欧米文化にも、The grass is always greener on the other side of the fence. （隣の庭の芝生はいつも青い）という有名なフレーズがある。
Woman in the Dunes
When one is travelling or staying in a foreign country, coming across the culture of his native country often gives him a feeling of relief. I was expecting the same effect when I went to see the Japanese movie “Woman in the Dunes.” Its Japanese title is “Suna no Onna”, and was originally written by the famous Japanese writer Kobo Abe, with whose works I am pretty much familiar. I remember his being a strange writer who sets up all kinds of unusual and imaginative incidents in his novels, and I could never practically understand some of his novels. One of his books, for example, was entitled “The Wall,” which contained several short novels, but I could only find one among them which seemed to have any relation at all with the idea of “wall.”
What I found in the movie, however, was not a feeling of confusion, nor was it merely the experience of mental relief. I actually succeeded in putting together almost all the strange incidents he sets up in his novels, especially this one, in terms of “wall.”.
The movie is about the man who got sick of his social life and came to the dunes in the country to collect insects. But he gets trapped by the villagers and is forced to stay for years with a strange woman in an awful house. At first he tries to escape, but only in vain, and he finally finds comfort when he stops thinking about escape and finds something interesting in his actual life.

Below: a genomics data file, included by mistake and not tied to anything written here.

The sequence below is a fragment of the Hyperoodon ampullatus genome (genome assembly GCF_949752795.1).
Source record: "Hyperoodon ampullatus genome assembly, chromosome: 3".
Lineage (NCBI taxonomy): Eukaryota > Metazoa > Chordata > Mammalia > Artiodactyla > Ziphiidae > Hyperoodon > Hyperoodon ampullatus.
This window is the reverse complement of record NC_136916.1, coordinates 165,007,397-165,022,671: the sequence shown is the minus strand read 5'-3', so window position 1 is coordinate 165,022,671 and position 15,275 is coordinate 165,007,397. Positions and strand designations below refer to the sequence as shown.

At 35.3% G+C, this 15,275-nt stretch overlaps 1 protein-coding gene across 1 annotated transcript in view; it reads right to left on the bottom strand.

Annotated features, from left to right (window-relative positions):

I tried to understand this movie in terms of “wall,” as I would do with most of his other works. The dune which prevents him from escaping represents the wall, and the movie deals with the contrast between the inside and the outside of the wall. It seems to be a mere description of how the central character reacts to this strange environment, but one soon notices that his problem is not the surroundings; he is only suffering from his own negative attitude of escape, which is clearly shown in his last remarks when he intentionally stops his desperate efforts of escape.
The “wall” separates the world into two: the one inside, and the one outside. People try to get out of the inside world which is too often discouraging to them, and look for something new and stimulating. But when they actually get out of the place, they find nothing, just like the desolate dunes which were all that the hero could find.
Watching this movie, I got the impression that the author tries to keep us inside the wall and makes us look at ourselves instead of others and learn that the real comfort or happiness lies within our own attitude toward life, not in the world outside.